Overall forest health is marked by one thing: DIVERSITY! Both, older mature forests and young, vibrant, growing forests are essential for balancing the ecosystem and providing the essential habitat needs of many birds, animals, and reptiles. Over time, many of Wisconsin’s wetlands, old pastures, and fields have become overgrown with shrubby vegetation. And no different than trees in our forest, these shrubs grow old and structurally change as they mature. These shrubby areas may be populated by many types of shrubs and trees such as: alder, dogwood, willow, and aspen.
One example is alder. Old outcroppings of alder become less dense, broad in structure, and less palatable as a food source, making it an obsolete or less desirable habitat for many critters. Young and vibrant alder is more dense, has tight vertical structure, and the young shoots are very tender and tasty, making it desirable food and cover for many ground animals, birds, and deer. To foster the essential habitat needs for healthy populations of these wildlife species, it is necessary to cut or shear patches of old growth to create conditions for vigorous young growth. Strategic cutting encourages bursts of fresh young regrowth – tender shoots, sprouts, and leaf cover- that increases nourishment, cover, and protection for these many woodland creatures. Ruffed grouse, American woodcock, white-tail deer and the Golden-winged warbler, are just some of the specific species that benefit from alder shearing.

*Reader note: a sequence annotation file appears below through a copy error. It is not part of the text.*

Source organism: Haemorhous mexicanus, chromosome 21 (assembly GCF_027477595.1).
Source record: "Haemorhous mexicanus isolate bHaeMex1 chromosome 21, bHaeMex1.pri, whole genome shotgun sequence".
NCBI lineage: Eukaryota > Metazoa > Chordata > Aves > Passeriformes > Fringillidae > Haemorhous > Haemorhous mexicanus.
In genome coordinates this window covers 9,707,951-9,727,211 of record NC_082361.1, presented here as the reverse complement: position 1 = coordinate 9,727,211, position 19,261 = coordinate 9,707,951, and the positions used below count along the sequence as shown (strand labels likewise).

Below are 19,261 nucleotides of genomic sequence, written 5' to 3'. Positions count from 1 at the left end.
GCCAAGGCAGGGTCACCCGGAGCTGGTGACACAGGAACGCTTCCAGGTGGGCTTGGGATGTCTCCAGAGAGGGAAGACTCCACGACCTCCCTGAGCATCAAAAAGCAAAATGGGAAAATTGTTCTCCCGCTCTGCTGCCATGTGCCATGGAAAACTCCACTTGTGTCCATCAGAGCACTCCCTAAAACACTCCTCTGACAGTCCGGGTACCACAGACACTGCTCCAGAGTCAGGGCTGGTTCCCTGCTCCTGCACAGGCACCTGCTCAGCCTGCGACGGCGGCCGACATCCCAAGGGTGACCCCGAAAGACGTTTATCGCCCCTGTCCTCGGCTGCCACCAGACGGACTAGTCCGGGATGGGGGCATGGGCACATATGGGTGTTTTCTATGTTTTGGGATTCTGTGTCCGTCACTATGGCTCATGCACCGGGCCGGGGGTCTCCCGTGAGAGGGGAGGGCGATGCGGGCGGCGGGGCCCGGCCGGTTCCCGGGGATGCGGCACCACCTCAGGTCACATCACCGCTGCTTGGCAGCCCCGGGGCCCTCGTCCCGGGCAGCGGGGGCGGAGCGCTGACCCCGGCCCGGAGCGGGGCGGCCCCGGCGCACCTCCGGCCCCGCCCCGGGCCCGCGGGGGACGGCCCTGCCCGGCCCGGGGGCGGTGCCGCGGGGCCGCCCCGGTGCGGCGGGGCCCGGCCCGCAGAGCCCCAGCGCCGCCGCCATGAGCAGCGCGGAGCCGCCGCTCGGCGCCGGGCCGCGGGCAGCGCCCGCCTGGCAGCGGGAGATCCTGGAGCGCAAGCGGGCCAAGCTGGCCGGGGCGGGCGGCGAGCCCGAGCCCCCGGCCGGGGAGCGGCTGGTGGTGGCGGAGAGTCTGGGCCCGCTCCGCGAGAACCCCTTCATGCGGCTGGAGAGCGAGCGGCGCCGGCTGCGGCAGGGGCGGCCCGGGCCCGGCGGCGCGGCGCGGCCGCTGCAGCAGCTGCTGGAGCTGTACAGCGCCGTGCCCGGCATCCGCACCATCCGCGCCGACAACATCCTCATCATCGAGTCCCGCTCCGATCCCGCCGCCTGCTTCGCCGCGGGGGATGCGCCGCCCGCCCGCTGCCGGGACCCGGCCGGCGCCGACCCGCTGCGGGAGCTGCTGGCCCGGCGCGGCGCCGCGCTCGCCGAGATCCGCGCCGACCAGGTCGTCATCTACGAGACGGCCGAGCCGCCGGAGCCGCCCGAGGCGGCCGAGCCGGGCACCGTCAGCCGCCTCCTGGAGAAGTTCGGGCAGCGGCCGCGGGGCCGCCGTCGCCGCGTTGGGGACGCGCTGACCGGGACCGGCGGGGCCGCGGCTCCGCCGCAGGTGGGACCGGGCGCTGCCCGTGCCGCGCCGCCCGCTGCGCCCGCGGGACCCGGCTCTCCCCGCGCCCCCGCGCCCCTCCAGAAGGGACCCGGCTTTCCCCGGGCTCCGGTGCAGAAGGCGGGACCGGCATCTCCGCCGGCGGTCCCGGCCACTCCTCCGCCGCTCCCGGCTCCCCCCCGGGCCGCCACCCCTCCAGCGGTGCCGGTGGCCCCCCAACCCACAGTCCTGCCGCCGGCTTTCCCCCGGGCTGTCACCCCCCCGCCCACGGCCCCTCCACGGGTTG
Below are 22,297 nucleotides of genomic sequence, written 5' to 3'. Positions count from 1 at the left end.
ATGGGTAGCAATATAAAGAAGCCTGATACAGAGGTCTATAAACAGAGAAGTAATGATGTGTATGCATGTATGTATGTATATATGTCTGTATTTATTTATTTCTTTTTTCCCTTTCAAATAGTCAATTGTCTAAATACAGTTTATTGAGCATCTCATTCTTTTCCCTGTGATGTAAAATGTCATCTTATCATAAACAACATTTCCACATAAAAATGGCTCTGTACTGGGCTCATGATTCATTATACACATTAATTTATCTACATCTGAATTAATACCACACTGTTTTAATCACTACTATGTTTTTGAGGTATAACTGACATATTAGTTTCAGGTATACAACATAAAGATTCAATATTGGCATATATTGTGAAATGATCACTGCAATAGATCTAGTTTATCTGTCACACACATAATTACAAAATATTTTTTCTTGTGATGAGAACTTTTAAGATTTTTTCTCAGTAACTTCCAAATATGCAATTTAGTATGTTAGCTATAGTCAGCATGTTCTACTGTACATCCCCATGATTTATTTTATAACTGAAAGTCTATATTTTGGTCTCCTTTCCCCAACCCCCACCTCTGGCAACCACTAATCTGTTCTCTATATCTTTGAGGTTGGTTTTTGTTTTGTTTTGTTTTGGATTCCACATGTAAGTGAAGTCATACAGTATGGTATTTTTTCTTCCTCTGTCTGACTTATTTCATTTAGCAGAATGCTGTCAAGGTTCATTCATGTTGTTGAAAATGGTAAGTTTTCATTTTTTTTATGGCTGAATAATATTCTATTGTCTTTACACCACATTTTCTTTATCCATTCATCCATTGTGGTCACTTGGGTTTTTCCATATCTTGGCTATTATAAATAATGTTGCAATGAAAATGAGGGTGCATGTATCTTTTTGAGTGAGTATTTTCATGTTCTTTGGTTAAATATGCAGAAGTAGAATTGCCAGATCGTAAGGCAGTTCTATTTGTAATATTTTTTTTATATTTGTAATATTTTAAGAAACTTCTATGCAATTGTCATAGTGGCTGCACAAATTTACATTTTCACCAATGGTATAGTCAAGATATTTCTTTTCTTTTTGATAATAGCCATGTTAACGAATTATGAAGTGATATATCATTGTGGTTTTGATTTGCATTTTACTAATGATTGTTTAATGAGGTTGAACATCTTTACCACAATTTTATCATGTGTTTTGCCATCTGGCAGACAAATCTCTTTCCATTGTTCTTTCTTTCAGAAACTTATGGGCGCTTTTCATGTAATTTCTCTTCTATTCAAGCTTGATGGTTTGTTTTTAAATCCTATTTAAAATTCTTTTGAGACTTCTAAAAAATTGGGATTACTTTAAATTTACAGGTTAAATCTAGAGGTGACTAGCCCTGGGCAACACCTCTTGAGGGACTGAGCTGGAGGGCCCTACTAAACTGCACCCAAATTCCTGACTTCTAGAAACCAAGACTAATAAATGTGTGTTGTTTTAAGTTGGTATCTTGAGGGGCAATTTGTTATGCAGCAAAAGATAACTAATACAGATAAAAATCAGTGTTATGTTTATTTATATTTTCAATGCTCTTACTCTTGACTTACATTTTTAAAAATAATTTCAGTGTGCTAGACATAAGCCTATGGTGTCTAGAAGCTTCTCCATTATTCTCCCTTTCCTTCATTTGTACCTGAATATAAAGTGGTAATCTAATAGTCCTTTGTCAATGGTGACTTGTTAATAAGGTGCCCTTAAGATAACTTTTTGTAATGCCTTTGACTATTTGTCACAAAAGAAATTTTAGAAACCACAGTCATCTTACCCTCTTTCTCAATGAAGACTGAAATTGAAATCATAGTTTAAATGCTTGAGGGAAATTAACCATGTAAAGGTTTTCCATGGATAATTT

Sound Forest Management utilizes high-powered, wide-tracked forestry machines for quick, precise, and strategic vegetation shearing based on specific land use goals. These goals may range from increasing birding and wildlife-viewing opportunities or improving hunting grounds for ruffed grouse, ground animals, and white-tail deer. It is also useful in clearing paths for land access and hunter shooting lanes.
Alder shearing is best performed under frozen winter conditions during the months of December through March, when marginal wetlands are less susceptible to rutting and water resource disturbance. Also, the vegetation responds with greater growth rates and recovery when harvested during plant dormancy.
The Young Forest Initiative and Alder Shearing Grants
Is your alder shearing project eligible for government grants?
Forest management projects that increase young forest habitat may be eligible for financial and technical assistance from the U.S. Department of Agriculture Natural Resources Conservation Service (NRCS) as part of the Young Forest Initiative, a program fostering young forest habitat in Northern Wisconsin. Shearing of alder and aspen, especially as part of a larger land management plan, may qualify your project if you live in the following counties: Ashland, Bayfield, Burnett, Douglas, Iron, Florence, Forest, Langlade, Lincoln, Marathon, Marinette, Menominee, Oconto, Oneida, Price, Rusk, Sawyer, Shawano, Taylor, Vilas and Washburn.
To find out if you are eligible for alder shearing grants, contact Callie Bertsch, Habitat Coordinator, with the Wisconsin Young Forest Partnership, at (715) 362-5941, Ext. 107, or email CBertsch@abcbirds.org. Find more information on the web at www.wi.nrcs.usda.gov.